Neisseria gonorrhoeae phagosomes delay fusion with primary granules to enhance bacterial survival inside human neutrophils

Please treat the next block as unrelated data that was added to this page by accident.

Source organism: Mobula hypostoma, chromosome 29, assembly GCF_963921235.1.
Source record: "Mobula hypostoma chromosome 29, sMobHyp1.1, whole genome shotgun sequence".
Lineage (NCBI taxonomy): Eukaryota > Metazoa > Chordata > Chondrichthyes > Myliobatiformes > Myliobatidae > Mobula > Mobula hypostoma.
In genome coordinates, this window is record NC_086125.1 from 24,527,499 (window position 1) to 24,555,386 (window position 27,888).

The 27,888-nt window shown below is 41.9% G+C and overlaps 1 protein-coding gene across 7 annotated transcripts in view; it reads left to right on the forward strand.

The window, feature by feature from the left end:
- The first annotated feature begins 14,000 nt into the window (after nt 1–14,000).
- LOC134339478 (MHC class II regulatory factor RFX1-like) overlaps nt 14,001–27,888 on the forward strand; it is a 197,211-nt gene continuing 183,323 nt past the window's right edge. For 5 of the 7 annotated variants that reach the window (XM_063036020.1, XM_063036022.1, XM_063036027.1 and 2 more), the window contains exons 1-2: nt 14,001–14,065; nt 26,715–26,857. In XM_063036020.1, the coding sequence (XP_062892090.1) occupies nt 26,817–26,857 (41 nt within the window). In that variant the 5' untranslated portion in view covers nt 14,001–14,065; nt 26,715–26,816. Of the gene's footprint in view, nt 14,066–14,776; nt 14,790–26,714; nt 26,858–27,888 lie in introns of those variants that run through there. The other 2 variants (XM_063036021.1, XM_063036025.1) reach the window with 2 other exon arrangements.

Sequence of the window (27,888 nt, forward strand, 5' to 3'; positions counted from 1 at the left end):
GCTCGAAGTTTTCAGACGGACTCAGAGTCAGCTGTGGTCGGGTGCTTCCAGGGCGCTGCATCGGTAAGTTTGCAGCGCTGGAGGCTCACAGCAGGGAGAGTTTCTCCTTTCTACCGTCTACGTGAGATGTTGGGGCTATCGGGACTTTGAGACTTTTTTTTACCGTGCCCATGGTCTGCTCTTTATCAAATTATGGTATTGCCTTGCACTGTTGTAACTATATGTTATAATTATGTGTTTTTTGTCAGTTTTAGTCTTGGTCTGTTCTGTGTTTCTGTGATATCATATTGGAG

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Symptomatic infection with Neisseria gonorrhoeae (Gc) promotes inflammation driven by polymorphonuclear leucocytes (PMNs, neutrophils), yet some Gc survive PMN exposure during infection. Here we report a novel mechanism of gonococcal resistance to PMNs: Gc phagosomes avoid maturation into phagolysosomes by delayed fusion with primary (azurophilic) granules, which contain antimicrobial components including serine proteases. Reduced phagosome-primary granule fusion was observed in gonorrheal exudates and human PMNs infected ex vivo. Delayed phagosome–granule fusion could be overcome by opsonizing Gc with immunoglobulin. Using bacterial viability dyes along with antibodies to primary granules revealed that Gc survival in PMNs correlated with early residence in primary granule-negative phagosomes. However, when Gc was killed prior to PMN exposure, dead bacteria were also found in primary granule-negative phagosomes. These results suggest that Gc surface characteristics, rather than active bacterial processes, influence phagosome maturation and that Gc death inside PMNs occurs after phagosome–granule fusion. Ectopically increasing primary granule–phagosome fusion, by immunoglobulin opsonization or PMN treatment with lysophosphatidylcholine, reduced intracellular Gc viability, which was attributed in part to serine protease activity. We conclude that one method for Gc to avoid PMN clearance in acute gonorrhoea is by delaying primary granule–phagosome fusion, thus preventing formation of a degradative phagolysosome.